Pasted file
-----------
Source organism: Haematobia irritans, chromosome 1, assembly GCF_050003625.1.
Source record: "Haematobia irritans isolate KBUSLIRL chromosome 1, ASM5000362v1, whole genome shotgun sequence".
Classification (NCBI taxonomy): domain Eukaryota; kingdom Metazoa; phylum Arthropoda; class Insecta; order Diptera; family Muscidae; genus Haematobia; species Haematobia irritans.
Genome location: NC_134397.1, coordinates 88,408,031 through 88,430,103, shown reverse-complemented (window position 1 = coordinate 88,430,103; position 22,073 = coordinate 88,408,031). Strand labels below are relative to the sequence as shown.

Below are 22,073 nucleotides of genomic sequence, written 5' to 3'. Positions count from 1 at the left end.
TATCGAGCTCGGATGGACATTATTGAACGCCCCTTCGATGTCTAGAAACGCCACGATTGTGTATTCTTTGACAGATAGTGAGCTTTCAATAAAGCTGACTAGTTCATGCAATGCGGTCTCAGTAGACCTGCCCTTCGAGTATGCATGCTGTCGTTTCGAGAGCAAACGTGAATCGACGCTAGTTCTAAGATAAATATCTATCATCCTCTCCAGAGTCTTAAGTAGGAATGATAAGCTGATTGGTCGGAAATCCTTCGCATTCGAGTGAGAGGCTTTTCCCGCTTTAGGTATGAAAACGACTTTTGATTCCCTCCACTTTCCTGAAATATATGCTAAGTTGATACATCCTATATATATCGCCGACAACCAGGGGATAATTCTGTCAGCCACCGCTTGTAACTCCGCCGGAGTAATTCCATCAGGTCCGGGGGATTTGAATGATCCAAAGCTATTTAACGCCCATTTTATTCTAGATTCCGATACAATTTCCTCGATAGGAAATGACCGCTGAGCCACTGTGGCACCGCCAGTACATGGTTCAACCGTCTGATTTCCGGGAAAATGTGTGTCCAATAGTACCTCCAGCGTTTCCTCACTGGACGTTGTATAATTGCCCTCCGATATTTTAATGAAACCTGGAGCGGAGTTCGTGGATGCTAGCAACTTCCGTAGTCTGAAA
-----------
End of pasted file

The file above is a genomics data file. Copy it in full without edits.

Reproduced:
Source organism: Haematobia irritans, chromosome 1, assembly GCF_050003625.1.
Source record: "Haematobia irritans isolate KBUSLIRL chromosome 1, ASM5000362v1, whole genome shotgun sequence".
Classification (NCBI taxonomy): domain Eukaryota; kingdom Metazoa; phylum Arthropoda; class Insecta; order Diptera; family Muscidae; genus Haematobia; species Haematobia irritans.
Genome location: NC_134397.1, coordinates 88,408,031 through 88,430,103, shown reverse-complemented (window position 1 = coordinate 88,430,103; position 22,073 = coordinate 88,408,031). Strand labels below are relative to the sequence as shown.

Below are 22,073 nucleotides of genomic sequence, written 5' to 3'. Positions count from 1 at the left end.
TATCGAGCTCGGATGGACATTATTGAACGCCCCTTCGATGTCTAGAAACGCCACGATTGTGTATTCTTTGACAGATAGTGAGCTTTCAATAAAGCTGACTAGTTCATGCAATGCGGTCTCAGTAGACCTGCCCTTCGAGTATGCATGCTGTCGTTTCGAGAGCAAACGTGAATCGACGCTAGTTCTAAGATAAATATCTATCATCCTCTCCAGAGTCTTAAGTAGGAATGATAAGCTGATTGGTCGGAAATCCTTCGCATTCGAGTGAGAGGCTTTTCCCGCTTTAGGTATGAAAACGACTTTTGATTCCCTCCACTTTCCTGAAATATATGCTAAGTTGATACATCCTATATATATCGCCGACAACCAGGGGATAATTCTGTCAGCCACCGCTTGTAACTCCGCCGGAGTAATTCCATCAGGTCCGGGGGATTTGAATGATCCAAAGCTATTTAACGCCCATTTTATTCTAGATTCCGATACAATTTCCTCGATAGGAAATGACCGCTGAGCCACTGTGGCACCGCCAGTACATGGTTCAACCGTCTGATTTCCGGGAAAATGTGTGTCCAATAGTACCTCCAGCGTTTCCTCACTGGACGTTGTATAATTGCCCTCCGATATTTTAATGAAACCTGGAGCGGAGTTCGTGGATGCTAGCAACTTCCGTAGTCTGAAA